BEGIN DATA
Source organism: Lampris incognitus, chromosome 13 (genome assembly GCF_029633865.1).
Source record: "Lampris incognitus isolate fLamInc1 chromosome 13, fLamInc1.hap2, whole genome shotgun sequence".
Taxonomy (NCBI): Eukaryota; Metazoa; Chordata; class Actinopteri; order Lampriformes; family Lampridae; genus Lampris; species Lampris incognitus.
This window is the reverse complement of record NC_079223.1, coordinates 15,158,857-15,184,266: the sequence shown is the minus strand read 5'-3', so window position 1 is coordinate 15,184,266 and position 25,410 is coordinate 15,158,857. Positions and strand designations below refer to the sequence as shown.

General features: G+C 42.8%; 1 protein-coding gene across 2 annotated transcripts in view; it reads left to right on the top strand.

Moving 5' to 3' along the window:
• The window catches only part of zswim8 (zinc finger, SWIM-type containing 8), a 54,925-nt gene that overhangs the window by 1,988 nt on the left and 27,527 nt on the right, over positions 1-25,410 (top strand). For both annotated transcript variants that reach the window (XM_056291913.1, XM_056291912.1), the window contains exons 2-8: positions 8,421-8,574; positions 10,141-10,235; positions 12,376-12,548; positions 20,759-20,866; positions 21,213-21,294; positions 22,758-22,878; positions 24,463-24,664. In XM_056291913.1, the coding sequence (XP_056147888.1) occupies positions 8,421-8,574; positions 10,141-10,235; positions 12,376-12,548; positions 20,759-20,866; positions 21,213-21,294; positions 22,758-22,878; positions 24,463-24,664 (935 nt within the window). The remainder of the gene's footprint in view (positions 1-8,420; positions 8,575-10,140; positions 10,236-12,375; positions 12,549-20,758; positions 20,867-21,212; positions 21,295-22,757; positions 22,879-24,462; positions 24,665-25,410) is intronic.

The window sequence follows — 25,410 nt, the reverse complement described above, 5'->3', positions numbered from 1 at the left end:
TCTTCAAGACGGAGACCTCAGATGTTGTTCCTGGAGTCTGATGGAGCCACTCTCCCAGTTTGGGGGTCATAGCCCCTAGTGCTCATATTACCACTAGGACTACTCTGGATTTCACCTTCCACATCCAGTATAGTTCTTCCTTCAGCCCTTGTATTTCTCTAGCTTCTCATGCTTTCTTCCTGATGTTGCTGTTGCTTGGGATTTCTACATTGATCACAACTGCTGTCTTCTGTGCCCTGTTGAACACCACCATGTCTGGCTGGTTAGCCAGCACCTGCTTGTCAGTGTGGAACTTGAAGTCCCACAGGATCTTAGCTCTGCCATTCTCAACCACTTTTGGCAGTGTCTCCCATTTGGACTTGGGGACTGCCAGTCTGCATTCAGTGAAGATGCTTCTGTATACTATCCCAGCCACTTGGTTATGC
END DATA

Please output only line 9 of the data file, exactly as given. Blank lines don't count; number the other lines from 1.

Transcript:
TCTTCAAGACGGAGACCTCAGATGTTGTTCCTGGAGTCTGATGGAGCCACTCTCCCAGTTTGGGGGTCATAGCCCCTAGTGCTCATATTACCACTAGGACTACTCTGGATTTCACCTTCCACATCCAGTATAGTTCTTCCTTCAGCCCTTGTATTTCTCTAGCTTCTCATGCTTTCTTCCTGATGTTGCTGTTGCTTGGGATTTCTACATTGATCACAACTGCTGTCTTCTGTGCCCTGTTGAACACCACCATGTCTGGCTGGTTAGCCAGCACCTGCTTGTCAGTGTGGAACTTGAAGTCCCACAGGATCTTAGCTCTGCCATTCTCAACCACTTTTGGCAGTGTCTCCCATTTGGACTTGGGGACTGCCAGTCTGCATTCAGTGAAGATGCTTCTGTATACTATCCCAGCCACTTGGTTATGC